Soil can be divided into three different types. The type of soil relates to the size of the soil particle. Listed smallest to largest are clay, loam/silt and sandy soils. This is also referred to as soil-texture because it affects how the soil feels.
Sandy soils contain large particles with large spaces, called pore spaces, between them. They drain readily, have good aeration and are easy to cultivate. They are often called ‘light’ soils. However, very sandy soils are not effective at retaining water and nutrients.
Clay soils are made up of small particles, with minimal spaces between those particles. They store water well, often too well for good drainage and aeration. Clay soils can be difficult to dig when they’re too wet or too dry and are often referred to as ‘heavy’. Clay soils are able to hold good amounts of nutrients.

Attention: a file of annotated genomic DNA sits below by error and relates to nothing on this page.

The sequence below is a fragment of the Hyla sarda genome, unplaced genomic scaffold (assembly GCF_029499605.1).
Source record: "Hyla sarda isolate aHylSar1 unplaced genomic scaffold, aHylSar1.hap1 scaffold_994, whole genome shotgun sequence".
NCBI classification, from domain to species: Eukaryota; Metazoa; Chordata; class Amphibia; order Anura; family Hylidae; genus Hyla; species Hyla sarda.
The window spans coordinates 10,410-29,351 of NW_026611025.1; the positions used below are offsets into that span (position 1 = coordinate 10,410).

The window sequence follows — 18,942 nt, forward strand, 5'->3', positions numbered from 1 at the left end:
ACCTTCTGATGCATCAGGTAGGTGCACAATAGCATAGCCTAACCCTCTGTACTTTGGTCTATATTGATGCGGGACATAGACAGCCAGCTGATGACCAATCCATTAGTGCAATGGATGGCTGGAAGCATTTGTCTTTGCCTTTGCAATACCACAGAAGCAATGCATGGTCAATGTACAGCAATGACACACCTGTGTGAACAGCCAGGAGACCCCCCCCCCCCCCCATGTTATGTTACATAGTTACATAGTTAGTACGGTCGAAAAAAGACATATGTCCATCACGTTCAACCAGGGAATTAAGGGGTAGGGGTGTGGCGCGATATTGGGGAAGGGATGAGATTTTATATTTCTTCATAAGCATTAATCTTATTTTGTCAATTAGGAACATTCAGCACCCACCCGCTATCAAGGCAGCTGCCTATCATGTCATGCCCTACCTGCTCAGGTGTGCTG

Loam soils fall between the extremes of sand and clay and are mixtures of coarse and fine particles. They are divided into categories such as sandy loam (more sand than clay) and clay loam (more clay than sand).
You can help identify the type of soil you have in your garden by how it feels in your hand when it is slightly moist.
- Sandy soil does not stick together and is coarse and gritty.
- Sandy loam sticks together, is crumbly and open (friable) and slightly gritty.
- Loam sticks together, is crumbly and open (friable) and not gritty.
- Clay loam sticks together, is slightly friable but plastic (able to be moulded into a shape)
- Clay soil sticks together, is not friable, but rather it is plastic and sticky.